associated with nfs mounts in some obvious way. There's a confusing ACL
service that's really just an appendage of NFSv2/v3 service.

I think we're fine.


I think all of that is enough to reasonably claim that you can't have
any sunrpc server processes outside of the initial user namespace. But
if I am wrong I would to find an appropriate spot to put in a line
that says:
if (current_user_ns() != &init_user)

I think you're right.

So for now it's safely confined to one user namespace, and I think we
understand approximately what to do if we want to support nfsd's in user
namespace in the future. (Mainly, make sure nfsd and proc can be
mounted in them and then most things will be determined by the user_ns
of the network namespace associated with a given rpc.)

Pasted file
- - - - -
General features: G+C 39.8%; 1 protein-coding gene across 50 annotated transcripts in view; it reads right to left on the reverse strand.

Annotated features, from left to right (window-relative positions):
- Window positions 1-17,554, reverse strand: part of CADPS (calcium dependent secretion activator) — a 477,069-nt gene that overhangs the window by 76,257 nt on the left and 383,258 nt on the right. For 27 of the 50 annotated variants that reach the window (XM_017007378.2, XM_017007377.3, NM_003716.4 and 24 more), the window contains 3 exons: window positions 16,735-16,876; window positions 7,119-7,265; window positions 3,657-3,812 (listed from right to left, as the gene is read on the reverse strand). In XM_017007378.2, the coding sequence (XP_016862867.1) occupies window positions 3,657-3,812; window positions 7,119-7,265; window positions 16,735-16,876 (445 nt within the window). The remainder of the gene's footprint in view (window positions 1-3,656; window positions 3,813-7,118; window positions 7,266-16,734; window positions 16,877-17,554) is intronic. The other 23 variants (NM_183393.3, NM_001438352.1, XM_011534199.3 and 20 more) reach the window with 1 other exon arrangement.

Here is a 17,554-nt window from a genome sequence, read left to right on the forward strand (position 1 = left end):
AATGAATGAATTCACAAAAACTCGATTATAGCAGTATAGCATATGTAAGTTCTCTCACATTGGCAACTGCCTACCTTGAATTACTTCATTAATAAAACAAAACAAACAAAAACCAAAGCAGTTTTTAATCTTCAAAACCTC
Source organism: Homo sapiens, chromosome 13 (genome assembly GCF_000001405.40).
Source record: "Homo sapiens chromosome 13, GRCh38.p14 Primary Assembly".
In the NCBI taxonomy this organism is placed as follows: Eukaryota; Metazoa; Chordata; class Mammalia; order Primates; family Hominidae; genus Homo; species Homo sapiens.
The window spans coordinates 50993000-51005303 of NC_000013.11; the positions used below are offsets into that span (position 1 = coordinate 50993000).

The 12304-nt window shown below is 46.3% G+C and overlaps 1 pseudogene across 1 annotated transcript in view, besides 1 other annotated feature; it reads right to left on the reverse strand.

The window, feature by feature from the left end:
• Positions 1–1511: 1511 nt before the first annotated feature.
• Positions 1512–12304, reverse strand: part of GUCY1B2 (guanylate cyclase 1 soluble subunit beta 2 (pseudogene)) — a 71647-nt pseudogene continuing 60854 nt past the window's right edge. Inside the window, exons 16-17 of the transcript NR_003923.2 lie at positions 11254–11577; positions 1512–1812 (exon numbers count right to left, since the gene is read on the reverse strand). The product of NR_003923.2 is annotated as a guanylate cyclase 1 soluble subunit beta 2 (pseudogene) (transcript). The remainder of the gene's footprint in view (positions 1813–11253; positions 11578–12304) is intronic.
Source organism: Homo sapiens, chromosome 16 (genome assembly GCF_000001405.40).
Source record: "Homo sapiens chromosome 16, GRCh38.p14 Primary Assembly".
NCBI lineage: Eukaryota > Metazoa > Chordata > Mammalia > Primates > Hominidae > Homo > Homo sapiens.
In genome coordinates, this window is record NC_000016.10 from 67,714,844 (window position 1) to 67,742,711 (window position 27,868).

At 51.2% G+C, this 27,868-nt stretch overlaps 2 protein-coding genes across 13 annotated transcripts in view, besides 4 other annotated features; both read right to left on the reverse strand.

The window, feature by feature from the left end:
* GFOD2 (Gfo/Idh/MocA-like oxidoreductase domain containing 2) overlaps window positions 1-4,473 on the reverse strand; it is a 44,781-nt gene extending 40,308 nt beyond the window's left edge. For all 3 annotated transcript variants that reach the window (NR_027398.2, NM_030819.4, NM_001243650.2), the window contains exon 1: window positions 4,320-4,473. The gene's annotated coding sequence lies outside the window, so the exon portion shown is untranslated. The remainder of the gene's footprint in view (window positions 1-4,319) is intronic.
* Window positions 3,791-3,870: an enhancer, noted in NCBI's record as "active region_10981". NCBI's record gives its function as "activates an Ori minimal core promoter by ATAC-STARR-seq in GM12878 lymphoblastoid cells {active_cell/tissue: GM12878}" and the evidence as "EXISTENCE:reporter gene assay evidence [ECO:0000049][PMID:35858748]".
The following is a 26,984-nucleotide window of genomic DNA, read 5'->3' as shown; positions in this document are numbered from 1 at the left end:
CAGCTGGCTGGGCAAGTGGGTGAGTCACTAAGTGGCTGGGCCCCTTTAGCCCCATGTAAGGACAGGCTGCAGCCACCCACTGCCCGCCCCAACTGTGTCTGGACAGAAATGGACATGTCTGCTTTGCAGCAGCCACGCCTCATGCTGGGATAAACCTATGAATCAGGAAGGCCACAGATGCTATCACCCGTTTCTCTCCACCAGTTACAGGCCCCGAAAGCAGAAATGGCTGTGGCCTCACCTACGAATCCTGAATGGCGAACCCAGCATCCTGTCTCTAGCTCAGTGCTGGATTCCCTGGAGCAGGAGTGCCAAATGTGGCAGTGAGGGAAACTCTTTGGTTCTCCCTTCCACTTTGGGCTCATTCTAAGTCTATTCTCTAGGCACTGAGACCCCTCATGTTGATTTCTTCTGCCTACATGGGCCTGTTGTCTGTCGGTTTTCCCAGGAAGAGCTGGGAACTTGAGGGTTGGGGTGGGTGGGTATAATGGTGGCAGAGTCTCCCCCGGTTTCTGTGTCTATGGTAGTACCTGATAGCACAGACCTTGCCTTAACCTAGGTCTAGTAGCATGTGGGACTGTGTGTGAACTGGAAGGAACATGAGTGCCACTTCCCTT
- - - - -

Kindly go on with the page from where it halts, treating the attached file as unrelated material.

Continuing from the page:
For 3.9 the list of filesystems mountable outside the initial user
namespace is: mqueuefs, tmpfs, ramfs, devpts, sysfs, and proc.

I am a touch concerned about /proc/fs/nfsd/exports after my patches
and Stanislavs patches both come in. As I think that will allow for
cases where net->user_ns != &init_userns. But we can cross that bridge
when we come to it.

Maybe I'm missing the point of user namespaces, but since NFS kernel server
is controlled via NFSd file system write calls, maybe it would be better to add:

.fs_flags = FS_USERNS_MOUNT

to it and add check:

+ if (net->user_ns != current_user_ns())
+ return -EINVAL;



Best regards,
Stanislav Kinsbursky